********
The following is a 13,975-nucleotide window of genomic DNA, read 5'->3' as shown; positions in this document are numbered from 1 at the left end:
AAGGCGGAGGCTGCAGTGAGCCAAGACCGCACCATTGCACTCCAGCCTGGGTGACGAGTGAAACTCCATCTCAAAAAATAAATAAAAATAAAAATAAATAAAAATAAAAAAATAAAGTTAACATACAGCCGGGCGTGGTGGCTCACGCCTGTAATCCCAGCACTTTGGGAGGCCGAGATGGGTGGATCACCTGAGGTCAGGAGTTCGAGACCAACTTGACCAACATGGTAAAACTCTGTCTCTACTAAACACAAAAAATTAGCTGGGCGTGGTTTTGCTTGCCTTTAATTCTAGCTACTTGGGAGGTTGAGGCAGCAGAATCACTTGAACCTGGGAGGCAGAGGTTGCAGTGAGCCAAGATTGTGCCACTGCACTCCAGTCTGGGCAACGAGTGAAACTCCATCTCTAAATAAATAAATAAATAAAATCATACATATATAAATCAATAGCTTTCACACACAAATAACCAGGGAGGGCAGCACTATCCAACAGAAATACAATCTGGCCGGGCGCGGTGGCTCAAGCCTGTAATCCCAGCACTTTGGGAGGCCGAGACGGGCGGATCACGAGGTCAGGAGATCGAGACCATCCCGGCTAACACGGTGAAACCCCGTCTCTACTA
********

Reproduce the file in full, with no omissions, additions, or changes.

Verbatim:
The following is a 13,975-nucleotide window of genomic DNA, read 5'->3' as shown; positions in this document are numbered from 1 at the left end:
AAGGCGGAGGCTGCAGTGAGCCAAGACCGCACCATTGCACTCCAGCCTGGGTGACGAGTGAAACTCCATCTCAAAAAATAAATAAAAATAAAAATAAATAAAAATAAAAAAATAAAGTTAACATACAGCCGGGCGTGGTGGCTCACGCCTGTAATCCCAGCACTTTGGGAGGCCGAGATGGGTGGATCACCTGAGGTCAGGAGTTCGAGACCAACTTGACCAACATGGTAAAACTCTGTCTCTACTAAACACAAAAAATTAGCTGGGCGTGGTTTTGCTTGCCTTTAATTCTAGCTACTTGGGAGGTTGAGGCAGCAGAATCACTTGAACCTGGGAGGCAGAGGTTGCAGTGAGCCAAGATTGTGCCACTGCACTCCAGTCTGGGCAACGAGTGAAACTCCATCTCTAAATAAATAAATAAATAAAATCATACATATATAAATCAATAGCTTTCACACACAAATAACCAGGGAGGGCAGCACTATCCAACAGAAATACAATCTGGCCGGGCGCGGTGGCTCAAGCCTGTAATCCCAGCACTTTGGGAGGCCGAGACGGGCGGATCACGAGGTCAGGAGATCGAGACCATCCCGGCTAACACGGTGAAACCCCGTCTCTACTA